New York 2011: Honda Shows Production Versions of 2012 Civic
By Chris Haak
Back in January, Honda used the Detroit Auto Show to debut lightly-disguised concept versions of its 2012 Civic coupe and sedan. We covered that here already back then, so there’s no need to rehash all of that. In a nutshell, the new Civic is safer, more comfortable, and more efficient than the car it replaces. It’s also slightly – and I mean slightly – better looking than the 2011 car, with a bit more character and visual interest, and more resolved C-pillar treatment, particularly for the sedan.
The car actually went on sale today, April 20, so it’s a good thing that Honda’s press conference wasn’t bumped to day two of the show. The biggest news that we got today on the Civic was pricing and fuel economy figures, neither of which had been confirmed until now.
Included among the six models that Honda released today was a Civic HF, which is a model name we haven’t seen for a while from Honda. Back in the early 1990s, the Honda CRX HF was crowned the fuel-efficiency champ from time to time, and the 2012 Civic HF reclaims that title, at least with an asterisk. It’s rated at 41 MPG highway, which you’ll note is not quite as good as the Chevy Cruze Eco’s 42 MPG highway score. But the Cruze Eco with that rating has a six-speed manual, while the Civic HF has a five-speed automatic. So, the Civic HF is the most-efficient conventional, gasoline-powered vehicle sold in the US. You’ll note that the standard Hyundai Elantra has a 40 MPG highway rating, and the Fiesta SFE and Focus SFE hit 40 as well, so it’s not like Honda’s knocking the cover off the ball here. Still, it’s a nice improvement, and it’s good for a company that had previously held the reputation for efficiency to claim the title. Remember, folks, competition is good!
Inside the Civic, there’s really very little difference from the 2011 model. Though the 2012 car is all-new inside and out, the only obvious difference is the widening of the upper display area to include a five-inch color LCD display dubbed the i-MID for “intelligent Multi-Information Display,” while the 2011 car only had the speedometer and a few key indicators in the upper part of the dash above the top of the steering wheel’s rim.
Sitting in the 2012 Civic EX-L (the most luxury-equipped model, with leather seats, navigation, and sunroof), I found the driver’s seat to have a very prominent lumbar support. It felt good to my tired back after having been on my feet for many hours, but I wonder if perhaps it could be too much for some people. I didn’t fiddle around with it to see if the lumbar support was adjustable, so perhaps it was. The seat materials themselves reminded me of my favorite car seats of all time, in the 2004 Accord EX-L that I used to own. I sat in the Civic just a few minutes after sampling the gangly-looking Nissan Versa, and the Civic’s rear-seat accommodations did not hold their own against the Nissan from a usable-space standpoint. My knees were against the front seatback and my head was against the ceiling in the Honda. At least the Civic was nicer inside than the $4,000-cheaper Nissan, as it should be.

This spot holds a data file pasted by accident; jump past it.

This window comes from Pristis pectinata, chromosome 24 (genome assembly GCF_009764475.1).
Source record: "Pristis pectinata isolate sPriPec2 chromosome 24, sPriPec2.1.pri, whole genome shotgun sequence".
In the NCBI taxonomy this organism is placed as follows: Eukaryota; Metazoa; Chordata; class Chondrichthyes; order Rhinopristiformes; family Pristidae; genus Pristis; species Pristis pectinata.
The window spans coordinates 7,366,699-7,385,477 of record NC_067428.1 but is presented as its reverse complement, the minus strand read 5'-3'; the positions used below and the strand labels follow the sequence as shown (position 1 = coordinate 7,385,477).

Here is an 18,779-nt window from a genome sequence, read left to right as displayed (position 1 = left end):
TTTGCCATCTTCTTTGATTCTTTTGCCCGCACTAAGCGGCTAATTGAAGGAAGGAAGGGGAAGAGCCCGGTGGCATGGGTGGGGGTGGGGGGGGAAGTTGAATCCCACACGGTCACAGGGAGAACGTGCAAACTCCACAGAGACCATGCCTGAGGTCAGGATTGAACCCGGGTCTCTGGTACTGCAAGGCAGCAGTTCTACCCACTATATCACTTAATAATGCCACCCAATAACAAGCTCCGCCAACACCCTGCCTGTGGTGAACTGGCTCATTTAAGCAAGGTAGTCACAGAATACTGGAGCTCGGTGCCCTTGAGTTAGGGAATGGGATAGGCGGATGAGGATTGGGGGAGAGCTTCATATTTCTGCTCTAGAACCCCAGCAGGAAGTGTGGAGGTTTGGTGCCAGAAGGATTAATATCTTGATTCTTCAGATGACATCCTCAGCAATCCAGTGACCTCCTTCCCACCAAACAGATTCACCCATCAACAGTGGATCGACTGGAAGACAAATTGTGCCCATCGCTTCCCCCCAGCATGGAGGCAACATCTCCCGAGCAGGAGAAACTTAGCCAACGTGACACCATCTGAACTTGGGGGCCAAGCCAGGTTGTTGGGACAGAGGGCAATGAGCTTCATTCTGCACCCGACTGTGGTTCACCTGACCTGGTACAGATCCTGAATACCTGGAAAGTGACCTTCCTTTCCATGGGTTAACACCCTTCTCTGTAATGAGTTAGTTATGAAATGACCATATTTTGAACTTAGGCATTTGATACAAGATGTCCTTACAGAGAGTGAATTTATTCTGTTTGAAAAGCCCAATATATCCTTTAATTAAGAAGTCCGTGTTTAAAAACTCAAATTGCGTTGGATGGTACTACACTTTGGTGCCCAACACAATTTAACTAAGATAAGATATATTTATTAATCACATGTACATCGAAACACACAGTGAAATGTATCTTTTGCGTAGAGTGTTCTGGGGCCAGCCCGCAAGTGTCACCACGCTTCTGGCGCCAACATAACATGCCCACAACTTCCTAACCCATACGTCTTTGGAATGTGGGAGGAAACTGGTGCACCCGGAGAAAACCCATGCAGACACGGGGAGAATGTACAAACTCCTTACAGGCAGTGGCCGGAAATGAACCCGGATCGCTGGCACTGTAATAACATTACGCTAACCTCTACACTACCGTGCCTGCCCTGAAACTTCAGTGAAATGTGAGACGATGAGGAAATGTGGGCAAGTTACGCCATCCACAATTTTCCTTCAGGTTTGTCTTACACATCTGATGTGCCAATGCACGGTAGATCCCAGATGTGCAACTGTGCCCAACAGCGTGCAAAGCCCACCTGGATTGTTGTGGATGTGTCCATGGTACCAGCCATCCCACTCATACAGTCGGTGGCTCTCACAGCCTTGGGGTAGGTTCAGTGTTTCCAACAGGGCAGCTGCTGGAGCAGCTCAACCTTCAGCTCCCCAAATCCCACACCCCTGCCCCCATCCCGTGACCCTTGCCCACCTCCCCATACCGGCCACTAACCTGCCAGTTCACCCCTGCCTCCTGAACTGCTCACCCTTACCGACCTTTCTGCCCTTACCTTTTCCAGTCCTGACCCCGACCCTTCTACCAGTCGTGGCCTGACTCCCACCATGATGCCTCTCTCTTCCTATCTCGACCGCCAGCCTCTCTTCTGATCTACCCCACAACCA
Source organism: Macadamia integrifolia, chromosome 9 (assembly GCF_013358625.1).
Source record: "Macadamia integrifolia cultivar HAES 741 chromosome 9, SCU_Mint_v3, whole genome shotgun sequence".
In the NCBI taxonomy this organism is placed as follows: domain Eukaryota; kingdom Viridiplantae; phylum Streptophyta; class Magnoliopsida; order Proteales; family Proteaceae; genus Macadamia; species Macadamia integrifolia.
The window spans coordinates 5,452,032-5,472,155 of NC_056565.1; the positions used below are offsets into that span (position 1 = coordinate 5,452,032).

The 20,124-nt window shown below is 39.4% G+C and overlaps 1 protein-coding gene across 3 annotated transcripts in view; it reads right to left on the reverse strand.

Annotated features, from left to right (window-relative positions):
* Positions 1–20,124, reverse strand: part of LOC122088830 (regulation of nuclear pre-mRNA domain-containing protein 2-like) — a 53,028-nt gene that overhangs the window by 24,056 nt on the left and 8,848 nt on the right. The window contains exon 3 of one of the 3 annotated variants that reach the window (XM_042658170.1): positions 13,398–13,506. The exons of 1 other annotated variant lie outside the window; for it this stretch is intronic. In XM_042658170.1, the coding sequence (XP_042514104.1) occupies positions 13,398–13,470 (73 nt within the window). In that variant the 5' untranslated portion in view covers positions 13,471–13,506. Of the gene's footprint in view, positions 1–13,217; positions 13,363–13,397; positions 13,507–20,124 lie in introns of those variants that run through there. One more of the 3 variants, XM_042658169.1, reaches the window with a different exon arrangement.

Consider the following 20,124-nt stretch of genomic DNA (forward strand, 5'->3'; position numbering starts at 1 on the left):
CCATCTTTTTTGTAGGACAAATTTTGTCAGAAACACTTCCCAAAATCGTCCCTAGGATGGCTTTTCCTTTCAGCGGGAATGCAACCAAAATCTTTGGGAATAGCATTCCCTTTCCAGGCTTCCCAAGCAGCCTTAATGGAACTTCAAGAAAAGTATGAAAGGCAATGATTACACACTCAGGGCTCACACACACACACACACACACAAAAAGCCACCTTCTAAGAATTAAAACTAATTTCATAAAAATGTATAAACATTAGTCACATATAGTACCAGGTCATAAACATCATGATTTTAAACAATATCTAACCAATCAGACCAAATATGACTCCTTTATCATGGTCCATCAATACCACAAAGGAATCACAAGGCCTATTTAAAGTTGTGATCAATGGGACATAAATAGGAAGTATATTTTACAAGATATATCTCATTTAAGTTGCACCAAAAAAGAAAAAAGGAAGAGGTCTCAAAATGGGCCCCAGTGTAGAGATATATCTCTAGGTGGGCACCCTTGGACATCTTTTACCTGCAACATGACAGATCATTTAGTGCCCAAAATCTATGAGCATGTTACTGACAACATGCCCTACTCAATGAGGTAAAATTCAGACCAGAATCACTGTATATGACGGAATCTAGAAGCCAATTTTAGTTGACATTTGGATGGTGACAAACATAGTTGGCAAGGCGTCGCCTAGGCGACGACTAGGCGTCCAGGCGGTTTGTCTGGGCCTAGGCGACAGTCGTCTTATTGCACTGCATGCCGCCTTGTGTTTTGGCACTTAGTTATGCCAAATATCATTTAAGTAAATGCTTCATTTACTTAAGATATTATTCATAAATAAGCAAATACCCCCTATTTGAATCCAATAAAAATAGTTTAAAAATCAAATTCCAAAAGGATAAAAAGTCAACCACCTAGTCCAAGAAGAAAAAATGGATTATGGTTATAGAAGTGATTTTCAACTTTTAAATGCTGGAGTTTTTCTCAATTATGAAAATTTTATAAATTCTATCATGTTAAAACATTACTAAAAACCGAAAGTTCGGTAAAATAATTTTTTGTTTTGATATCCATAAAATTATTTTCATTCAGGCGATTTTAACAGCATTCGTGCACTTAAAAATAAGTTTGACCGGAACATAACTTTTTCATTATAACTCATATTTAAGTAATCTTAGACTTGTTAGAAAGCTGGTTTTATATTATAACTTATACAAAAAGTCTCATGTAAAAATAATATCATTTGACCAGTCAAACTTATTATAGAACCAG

Aside from the nice seats, though, the Civic’s interior isn’t particularly impressive. The dash is covered in hard plastic (though the door panels were soft around the armrest area where you’d most often be in contact with them) in a class where the Chevy Cruze, Hyundai Elantra, and Ford Focus have stepped up the interior design, materials, and fit-and-finish game big-time.
The other big news in the Civic family is that the Civic Hybrid gains lithium-ion batteries. They enable the Hybrid model to hit 44/44/44 city/highway/combined mileage, which enables the Civic to claim another victory with an asterisk. This time, it’s not the most fuel-efficient car or the most fuel-efficient hybrid (though it beats Honda’s 40/43/41 Insight), but the most fuel efficient sedan available in the United States. You see, the 51/48/50 MPG Prius is a five-door, not a sedan.
A persistent complaint for years about Honda’s engines were that they were very low on torque. At least with the Civic Si – the sporty model – that’s been addressed with a new engine. Previously, the Si had a 2.0 liter four while the garden-variety Civic had a 1.8 liter. For 2012, though, the Si is upgraded with a 2.4 liter four that produces 201 horsepower at 7,000 RPMs (+ 4 HP over the old engine) and 170 lb-ft of torque at 4,300 RPMs (+ 31 lb-ft over the old engine). While 7,000 RPMs is certainly a lofty power peak, it’s down from the 2.0’s 7,800 RPM peak. The torque peak is 1,700 RPM lower. Despite the larger engine, fuel economy improved by one mile per gallon in the city and two miles per gallon on the highway.
Pricing for the 2012 Civic starts at $15,805 for a Civic DX with five-speed manual and stretches to $26,750 for a Civic Hybrid with leather, navigation, and XM satellite radio. The volume seller is typically the LX sedan with the five-speed automatic, and that’s out the door for $18,655. Don’t forget to add the $750 destination charge to each of those prices.
The Civic has been a consistently strong seller for Honda, topping the retail sales chart last year in spite of its impending replacement. But with the competition getting far stronger, that level of success is no longer assured for Honda. It needs to step up its game. Look on the bright side; though the redesign was clearly evolutionary, at least this car didn’t get questionable styling like some Hondas and Acuras have had to suffer through over the past few years.